Check out I.I.I. information on the industry’s financial results and market conditions.

Funding Liabilities

The Wall Street Journal reports on the Obama Administration’s plans to ask BP to establish a fund to compensate victims of the Deepwater Horizon oil spill.

The fund would be independently administered, in effect taking some of the decisions about compensation out of BP’s hands. The WSJ article notes:

White House officials on Sunday said they wanted BP to put “substantial† funds into an escrow account to cover claims by Gulf Coast businesses and residents affected by the spill.

President Barack Obama plans to bring up the idea at a White House meeting Wednesday with top BP executives, including Chairman Carl-Henric Svanberg.†

The WSJ goes on to quote a spokesman for BP saying that the company expects to discuss the proposal with President Obama on Wednesday.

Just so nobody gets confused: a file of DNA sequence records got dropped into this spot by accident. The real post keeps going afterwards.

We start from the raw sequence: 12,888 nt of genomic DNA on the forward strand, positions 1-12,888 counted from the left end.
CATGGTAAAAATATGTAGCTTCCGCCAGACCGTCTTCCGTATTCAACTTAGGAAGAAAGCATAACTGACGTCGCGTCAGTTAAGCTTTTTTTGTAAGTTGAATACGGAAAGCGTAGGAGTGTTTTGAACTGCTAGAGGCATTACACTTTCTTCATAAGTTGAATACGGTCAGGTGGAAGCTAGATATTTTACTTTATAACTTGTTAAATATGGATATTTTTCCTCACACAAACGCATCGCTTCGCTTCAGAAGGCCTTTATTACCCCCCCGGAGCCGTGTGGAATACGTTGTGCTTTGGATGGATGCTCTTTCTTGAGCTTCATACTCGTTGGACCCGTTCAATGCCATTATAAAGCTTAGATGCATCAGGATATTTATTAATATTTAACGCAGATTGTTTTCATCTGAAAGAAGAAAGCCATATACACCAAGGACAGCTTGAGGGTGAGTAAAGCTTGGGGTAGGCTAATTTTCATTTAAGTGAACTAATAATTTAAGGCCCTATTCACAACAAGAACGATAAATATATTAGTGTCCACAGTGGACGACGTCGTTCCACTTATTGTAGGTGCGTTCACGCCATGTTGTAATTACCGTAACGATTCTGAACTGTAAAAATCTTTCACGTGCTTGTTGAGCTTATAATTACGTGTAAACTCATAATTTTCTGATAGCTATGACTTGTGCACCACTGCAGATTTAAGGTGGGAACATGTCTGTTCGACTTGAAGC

The article also cites legal experts saying that while other government-run funds exist (e.g. Superfund legislation, asbestos liability funds, and the 9/11 victims compensation  fund), they differ from the proposal facing BP.

As the responsible party, BP has already begun accepting claims filed by individuals and businesses to cover property damage and lost income as a result of the oil spill.

BP’s latest update of its response to the oil spill suggests that to-date over 51,000 claims have been submitted and more than 26,500 payments made, totaling over $62 million.

Industry commentators have noted that these claims totals will continue to rise as long as the oil continues to spill and affect the area and in the event of a large landfalling storm during hurricane season.

New World Trade Center Settlement Approved

A federal judge has approved a renegotiated settlement to compensate about 10,000 workers whose health was damaged during the rescue and clean up at the World Trade Center following the terrorist attack of 9/11.